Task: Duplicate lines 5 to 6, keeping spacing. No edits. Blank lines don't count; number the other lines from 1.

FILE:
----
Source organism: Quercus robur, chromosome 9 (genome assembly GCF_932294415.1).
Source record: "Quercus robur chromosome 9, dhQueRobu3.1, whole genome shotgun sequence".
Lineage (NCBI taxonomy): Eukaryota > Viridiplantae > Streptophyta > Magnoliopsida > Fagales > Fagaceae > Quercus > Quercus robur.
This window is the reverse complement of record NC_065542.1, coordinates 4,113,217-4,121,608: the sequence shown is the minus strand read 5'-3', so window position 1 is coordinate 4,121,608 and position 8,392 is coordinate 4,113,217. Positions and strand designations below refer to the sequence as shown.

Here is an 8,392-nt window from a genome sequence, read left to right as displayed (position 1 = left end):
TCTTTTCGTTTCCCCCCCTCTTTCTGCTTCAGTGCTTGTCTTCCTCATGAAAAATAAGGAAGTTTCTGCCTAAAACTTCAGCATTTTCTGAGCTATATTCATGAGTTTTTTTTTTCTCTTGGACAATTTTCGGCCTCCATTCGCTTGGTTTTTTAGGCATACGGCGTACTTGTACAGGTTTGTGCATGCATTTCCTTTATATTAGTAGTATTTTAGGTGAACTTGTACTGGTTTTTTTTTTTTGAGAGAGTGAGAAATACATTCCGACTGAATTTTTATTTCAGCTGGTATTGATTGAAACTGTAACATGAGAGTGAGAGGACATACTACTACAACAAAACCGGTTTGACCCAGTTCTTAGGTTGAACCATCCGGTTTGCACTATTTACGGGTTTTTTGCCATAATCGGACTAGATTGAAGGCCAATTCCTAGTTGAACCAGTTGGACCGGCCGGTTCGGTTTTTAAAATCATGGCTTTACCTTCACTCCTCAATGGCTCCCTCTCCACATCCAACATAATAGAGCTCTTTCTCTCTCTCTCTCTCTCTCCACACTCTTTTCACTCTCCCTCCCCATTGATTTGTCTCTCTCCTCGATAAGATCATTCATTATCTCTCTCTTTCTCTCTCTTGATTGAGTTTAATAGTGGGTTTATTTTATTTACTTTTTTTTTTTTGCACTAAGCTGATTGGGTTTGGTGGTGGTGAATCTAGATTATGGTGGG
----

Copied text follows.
Here is an 8,392-nt window from a genome sequence, read left to right as displayed (position 1 = left end):
TCTTTTCGTTTCCCCCCCTCTTTCTGCTTCAGTGCTTGTCTTCCTCATGAAAAATAAGGAAGTTTCTGCCTAAAACTTCAGCATTTTCTGAGCTATATTCATGAGTTTTTTTTTTCTCTTGGACAATTTTCGGCCTCCATTCGCTTGGTTTTTTAGGCATACGGCGTACTTGTACAGGTTTGTGCATGCATTTCCTTTATATTAGTAGTATTTTAGGTGAACTTGTACTGGTTTTTTTTTTTTGAGAGAGTGAGAAATACATTCCGACTGAATTTTTATTTCAGCTGGTATTGATTGAAACTGTAACATGAGAGTGAGAGGACATACTACTACAACAAAACCGGTTTGACCCAGTTCTTAGGTTGAACCATCCGGTTTGCACTATTTACGGGTTTTTTGCCATAATCGGACTAGATTGAAGGCCAATTCCTAGTTGAACCAGTTGGACCGGCCGGTTCGGTTTTTAAAATCATGGCTTTACCTTCACTCCTCAATGGCTCCCTCTCCACATCCAACATAATAGAGCTCTTTCTCTCTCTCTCTCTCTCTCCACACTCTTTTCACTCTCCCTCCCCATTGATTTGTCTCTCTCCTCGATAAGATCATTCATTATCTCTCTCTTTCTCTCTCTTGATTGAGTTTAATAGTGGGTTTATTTTATTTACTTTTTTTTTTTTGCACTAAGCTGATTGGGTTTGGTGGTGGTGAATCTAGATTATGGTGGG